VIII. She further says upon information and belief that the Brooklyn Ferry Company of New York is and at all times hereinafter mentioned was a domestic corporation duly organized and existing under the Laws of the State of New York and that on the 21st day of November, 1902, Edward Rabinowitz, the husband of this claimant duly purchased of the defendant, a common carrier of passengers between Tenth Street in the Borough of Manhattan, City of New York, and Greenpoint, Borough of Brooklyn, City of New York, at its ferry house at the foot of Tenth Street and East River in the City of New York, Borough of Manhattan, a ticket entitling him to passage from East Tenth Street in said City and Borough to Greenpoint in said City and Borough of Brooklyn across the East River in the City of New York upon its ferry boat designated as "South Side.' That claimant's said intestate at or near eleven o'clock in the forenoon of said date boarded said boat at East Tenth Street aforesaid, as it had the right to do, and became a passenger of defendant across the said East River. That claimant's said intestate, while crossing said River and while a passenger of said defendant was, as he had the right to do, standing upon the bow or front part of said boat leaning against an upright or post attached to the gates admitting passengers to said boat and through which passengers passed in leaving said boat. That while so standing at said post, and because of the facts hereinafter stated and without any fault upon the part of the claimant's intestate, he fell or was precipitated through said gates into the East River and was drowned. That said boat known as 'South Side' belonging to the defendant was an antiquated boat, had through long years of use become unsafe, insecure and decayed, and the means of access to an exit from said boat and its gates and all parts thereof were defective and antiquated and out of repair, and the said boat was unseaworthy and the attachments of said gates to the post against which claimant's intestate was leaning at the time of said accident and to the other post were defective and insecure all through the negligence and carelessness of the defendant. That passengers to the knowledge of defendant were in the habit, prior to said date, of leaning against said post and against said gates, and said gates were negligently and carelessly attached to said posts and were otherwise defective and insecure, and that by reason of the motion of said boat the claimant's intestate was brought into contact, without any fault upon his part, with said gates, and with said defective and insecure attachment and because of said insecure attachment and gates and of the defective condition of said gates and because the same were old and insecure and antiquated in form and unfit for the purposes of gates, the same, without any fault on the part of claimant's intestate gave way and allowed claimant's intestate to be precipitated into the East River. That said post and said gates were negligently and carelessly placed by the defendant very near the bow or front part of said boat and so near the front part of said boat that while claimant's intestate was leaning against said post and an ordinary lurch occurred in said boat he was precipitated against said gates without any fault upon his part and the said gates, because of their insecure condition, gave way and because the space between said gates and the end of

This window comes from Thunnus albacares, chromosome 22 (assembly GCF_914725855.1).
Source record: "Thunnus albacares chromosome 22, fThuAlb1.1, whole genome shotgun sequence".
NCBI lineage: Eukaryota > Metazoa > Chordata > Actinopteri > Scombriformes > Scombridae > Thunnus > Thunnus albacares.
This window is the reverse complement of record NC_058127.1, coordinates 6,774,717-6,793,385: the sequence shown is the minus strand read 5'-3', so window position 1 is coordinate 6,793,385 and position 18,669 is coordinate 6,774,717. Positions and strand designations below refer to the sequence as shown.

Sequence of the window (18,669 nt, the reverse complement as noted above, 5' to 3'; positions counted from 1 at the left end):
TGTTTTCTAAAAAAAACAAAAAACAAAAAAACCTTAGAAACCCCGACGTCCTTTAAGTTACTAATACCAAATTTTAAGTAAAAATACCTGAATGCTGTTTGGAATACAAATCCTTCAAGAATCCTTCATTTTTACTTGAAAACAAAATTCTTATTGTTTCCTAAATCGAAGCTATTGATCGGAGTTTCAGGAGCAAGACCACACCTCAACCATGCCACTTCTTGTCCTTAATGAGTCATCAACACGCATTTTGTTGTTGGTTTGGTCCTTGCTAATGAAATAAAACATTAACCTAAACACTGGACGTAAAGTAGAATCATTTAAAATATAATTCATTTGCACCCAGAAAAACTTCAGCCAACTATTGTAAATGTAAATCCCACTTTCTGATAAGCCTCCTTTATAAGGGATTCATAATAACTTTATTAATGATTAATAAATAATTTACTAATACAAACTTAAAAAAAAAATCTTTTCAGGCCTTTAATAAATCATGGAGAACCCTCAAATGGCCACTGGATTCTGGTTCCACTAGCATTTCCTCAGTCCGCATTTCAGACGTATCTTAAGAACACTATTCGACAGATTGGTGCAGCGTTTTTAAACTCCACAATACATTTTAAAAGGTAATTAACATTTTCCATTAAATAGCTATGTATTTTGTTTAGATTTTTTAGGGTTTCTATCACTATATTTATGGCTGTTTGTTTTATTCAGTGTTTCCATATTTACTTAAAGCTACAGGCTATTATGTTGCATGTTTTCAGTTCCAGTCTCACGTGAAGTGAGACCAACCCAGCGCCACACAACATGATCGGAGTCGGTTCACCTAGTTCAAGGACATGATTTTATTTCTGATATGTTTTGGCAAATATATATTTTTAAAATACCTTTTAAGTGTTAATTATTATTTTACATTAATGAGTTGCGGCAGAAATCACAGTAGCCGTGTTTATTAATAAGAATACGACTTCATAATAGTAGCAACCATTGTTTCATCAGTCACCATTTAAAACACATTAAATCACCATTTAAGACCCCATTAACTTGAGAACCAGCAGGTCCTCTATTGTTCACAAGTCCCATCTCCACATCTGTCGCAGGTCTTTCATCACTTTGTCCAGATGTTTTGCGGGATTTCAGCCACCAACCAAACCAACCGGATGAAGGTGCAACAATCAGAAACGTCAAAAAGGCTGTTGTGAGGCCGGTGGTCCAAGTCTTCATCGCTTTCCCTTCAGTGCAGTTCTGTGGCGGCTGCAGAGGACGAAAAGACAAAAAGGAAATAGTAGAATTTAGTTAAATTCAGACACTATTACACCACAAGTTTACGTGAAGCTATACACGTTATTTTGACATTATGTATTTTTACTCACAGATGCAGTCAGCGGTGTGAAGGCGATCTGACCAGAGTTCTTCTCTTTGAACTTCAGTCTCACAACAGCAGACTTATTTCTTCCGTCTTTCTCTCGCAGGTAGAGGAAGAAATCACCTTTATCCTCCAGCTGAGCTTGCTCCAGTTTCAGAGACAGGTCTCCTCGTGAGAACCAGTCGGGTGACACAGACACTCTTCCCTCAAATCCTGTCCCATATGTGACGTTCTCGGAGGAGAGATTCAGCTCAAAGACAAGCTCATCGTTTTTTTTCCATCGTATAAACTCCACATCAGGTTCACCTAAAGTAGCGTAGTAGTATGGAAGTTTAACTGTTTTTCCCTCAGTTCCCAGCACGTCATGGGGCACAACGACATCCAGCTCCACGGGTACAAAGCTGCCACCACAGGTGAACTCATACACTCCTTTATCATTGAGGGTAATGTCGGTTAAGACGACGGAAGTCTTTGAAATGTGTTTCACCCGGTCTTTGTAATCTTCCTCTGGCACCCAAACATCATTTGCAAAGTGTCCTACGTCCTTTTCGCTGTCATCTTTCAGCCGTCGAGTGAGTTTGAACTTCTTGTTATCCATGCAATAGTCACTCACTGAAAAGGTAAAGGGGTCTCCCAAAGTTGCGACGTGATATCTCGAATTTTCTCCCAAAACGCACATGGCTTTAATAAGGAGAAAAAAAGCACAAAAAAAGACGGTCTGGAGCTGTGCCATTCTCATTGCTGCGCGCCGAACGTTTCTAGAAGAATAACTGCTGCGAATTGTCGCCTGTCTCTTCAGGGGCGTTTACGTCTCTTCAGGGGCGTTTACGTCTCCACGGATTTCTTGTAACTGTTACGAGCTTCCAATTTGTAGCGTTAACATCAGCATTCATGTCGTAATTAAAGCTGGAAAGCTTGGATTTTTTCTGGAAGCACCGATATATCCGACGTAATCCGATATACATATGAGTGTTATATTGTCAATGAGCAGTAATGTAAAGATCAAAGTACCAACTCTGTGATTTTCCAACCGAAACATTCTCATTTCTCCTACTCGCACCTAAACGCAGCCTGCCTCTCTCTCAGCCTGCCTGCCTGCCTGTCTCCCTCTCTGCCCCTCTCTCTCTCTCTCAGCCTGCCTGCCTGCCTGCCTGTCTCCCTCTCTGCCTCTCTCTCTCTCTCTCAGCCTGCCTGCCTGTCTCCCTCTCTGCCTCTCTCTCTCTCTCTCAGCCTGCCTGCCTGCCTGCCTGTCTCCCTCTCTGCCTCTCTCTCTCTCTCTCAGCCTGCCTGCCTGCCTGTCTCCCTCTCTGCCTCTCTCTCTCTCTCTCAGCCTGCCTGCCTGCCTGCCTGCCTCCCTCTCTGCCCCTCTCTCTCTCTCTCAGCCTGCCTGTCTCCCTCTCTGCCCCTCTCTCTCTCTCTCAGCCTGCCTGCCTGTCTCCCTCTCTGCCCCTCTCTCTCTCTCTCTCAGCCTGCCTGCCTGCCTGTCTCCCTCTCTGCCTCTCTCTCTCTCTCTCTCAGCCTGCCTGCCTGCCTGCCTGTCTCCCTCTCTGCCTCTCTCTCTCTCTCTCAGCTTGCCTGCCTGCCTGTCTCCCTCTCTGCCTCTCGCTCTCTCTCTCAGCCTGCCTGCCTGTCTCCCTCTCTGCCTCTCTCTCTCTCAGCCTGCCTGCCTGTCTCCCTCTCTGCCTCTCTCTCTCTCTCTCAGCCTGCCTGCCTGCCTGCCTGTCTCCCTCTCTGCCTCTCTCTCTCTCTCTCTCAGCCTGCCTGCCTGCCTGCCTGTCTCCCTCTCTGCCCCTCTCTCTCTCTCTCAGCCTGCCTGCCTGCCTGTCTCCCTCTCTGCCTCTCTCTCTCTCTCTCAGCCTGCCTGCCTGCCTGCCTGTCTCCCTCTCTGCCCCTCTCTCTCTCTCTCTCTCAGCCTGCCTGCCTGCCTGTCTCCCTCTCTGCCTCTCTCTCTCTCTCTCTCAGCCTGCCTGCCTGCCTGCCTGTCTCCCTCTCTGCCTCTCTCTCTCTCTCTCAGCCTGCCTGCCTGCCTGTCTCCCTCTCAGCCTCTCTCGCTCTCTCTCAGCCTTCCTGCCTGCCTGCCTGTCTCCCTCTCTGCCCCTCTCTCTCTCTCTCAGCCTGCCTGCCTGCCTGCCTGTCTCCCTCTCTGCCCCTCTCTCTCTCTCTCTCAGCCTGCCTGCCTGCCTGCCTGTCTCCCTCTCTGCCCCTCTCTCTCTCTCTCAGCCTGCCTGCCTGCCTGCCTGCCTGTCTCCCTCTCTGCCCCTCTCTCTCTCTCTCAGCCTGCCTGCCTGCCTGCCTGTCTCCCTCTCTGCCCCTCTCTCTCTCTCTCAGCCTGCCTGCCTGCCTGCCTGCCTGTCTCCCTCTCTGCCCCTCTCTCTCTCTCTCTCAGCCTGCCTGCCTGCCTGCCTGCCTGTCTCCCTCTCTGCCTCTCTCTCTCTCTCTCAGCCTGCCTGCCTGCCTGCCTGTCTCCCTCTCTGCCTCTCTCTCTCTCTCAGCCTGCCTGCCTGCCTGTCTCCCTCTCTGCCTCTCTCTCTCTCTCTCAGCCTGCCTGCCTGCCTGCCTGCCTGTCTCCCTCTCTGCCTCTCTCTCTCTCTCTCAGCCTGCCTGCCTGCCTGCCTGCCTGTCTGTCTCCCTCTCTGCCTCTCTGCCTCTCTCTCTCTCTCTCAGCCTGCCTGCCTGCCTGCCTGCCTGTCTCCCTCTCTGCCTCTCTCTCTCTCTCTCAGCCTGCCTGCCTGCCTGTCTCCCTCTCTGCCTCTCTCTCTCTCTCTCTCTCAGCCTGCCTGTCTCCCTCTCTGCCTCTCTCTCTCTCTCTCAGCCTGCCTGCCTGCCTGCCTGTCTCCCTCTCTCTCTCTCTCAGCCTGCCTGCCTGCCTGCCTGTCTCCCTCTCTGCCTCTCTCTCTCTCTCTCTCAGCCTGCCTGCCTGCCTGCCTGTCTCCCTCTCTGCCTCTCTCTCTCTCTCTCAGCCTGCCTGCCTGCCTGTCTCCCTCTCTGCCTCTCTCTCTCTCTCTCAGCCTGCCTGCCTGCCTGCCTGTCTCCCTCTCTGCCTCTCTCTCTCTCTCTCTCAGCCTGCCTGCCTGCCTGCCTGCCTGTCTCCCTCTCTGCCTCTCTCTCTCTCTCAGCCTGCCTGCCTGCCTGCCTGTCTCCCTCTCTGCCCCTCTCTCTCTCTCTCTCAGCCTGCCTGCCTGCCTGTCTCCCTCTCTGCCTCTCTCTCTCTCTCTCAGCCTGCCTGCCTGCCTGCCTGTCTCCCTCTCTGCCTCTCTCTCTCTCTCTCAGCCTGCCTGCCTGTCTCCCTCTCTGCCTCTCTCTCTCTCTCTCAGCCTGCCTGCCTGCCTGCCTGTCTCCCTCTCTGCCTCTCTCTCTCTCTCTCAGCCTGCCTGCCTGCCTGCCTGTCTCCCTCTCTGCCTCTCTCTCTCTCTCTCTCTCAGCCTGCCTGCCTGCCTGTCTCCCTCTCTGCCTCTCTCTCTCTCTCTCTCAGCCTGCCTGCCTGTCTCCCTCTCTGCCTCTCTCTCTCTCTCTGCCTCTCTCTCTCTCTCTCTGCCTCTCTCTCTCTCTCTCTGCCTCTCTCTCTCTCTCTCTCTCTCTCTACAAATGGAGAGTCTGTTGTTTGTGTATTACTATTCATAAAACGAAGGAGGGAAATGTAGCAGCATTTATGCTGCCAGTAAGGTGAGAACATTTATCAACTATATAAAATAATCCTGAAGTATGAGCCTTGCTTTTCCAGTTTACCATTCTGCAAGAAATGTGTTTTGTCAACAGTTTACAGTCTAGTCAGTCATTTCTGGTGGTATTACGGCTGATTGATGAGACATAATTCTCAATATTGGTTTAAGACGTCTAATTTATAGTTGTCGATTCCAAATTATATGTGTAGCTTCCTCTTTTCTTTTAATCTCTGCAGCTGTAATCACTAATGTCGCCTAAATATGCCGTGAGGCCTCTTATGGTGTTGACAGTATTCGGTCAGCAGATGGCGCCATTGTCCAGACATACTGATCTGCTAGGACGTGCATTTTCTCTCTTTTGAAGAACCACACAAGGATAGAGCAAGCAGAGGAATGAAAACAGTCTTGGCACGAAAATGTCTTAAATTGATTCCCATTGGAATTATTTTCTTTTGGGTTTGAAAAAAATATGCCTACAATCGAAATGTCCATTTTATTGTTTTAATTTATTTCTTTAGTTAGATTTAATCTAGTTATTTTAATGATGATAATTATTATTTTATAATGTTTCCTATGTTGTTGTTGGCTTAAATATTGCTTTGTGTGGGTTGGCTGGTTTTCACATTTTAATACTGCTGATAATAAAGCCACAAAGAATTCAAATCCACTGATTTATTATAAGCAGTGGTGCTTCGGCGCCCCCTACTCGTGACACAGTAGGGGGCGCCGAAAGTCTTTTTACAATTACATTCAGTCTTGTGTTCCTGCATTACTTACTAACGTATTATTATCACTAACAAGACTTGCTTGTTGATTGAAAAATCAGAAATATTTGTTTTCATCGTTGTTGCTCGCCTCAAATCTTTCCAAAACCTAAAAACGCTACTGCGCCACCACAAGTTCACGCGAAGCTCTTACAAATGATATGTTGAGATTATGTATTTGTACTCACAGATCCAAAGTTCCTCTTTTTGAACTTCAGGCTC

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said boat was so narrow, as aforesaid, he was precipitated into said River. That by reason of said defective and unsafe condition of said gates and of said boat and said narrow bow of said boat and the decayed and defective condition of said boat, all of which were the result of negligence and carelessness upon the part of the defendant and all of which were in violation of the defendant's duty to its passenger and to claimant's intestate to safely carry him in transit between said points aforesaid the claimant's intestate was thrown into said East River. That upon claimant's intestate being thrown into said River, as aforesaid, it became the duty of the defendant as a common carrier of passengers towards claimant's intestate, a passenger, to use a high degree of care to save the life of claimant's intestate, but in violation of said duty defendant negligently and carelessly failed to stop said boat and negligently and carelessly continued said boat and negligently and carelessly omitted to take proper means to secure the body of the claimant's intestate and as a result thereof claimant's intestate was either drowned or crushed in the wheel of said boat."

The effect of this answer was to traverse the allegations of the petition but apart from some general charges of unseaworthiness there was no proof to show that the boat was unfit to carry passengers on her route, aside from some charges respecting the defective condition of the lattice work iron gate which crossed her bow. Apart from this question, there is no real controversy as to the right of the petitioner to a limitation of liability, and if the petitioner is responsible for the loss of life of the claimant's husband, it is only to the extent of the appraised value of the boat and freight, which was $10,004. The original claim on the part of the widow and next of kin was for $100,000, but after certain of the proceedings to limit had been taken in this court, the claim was reduced to $10,000.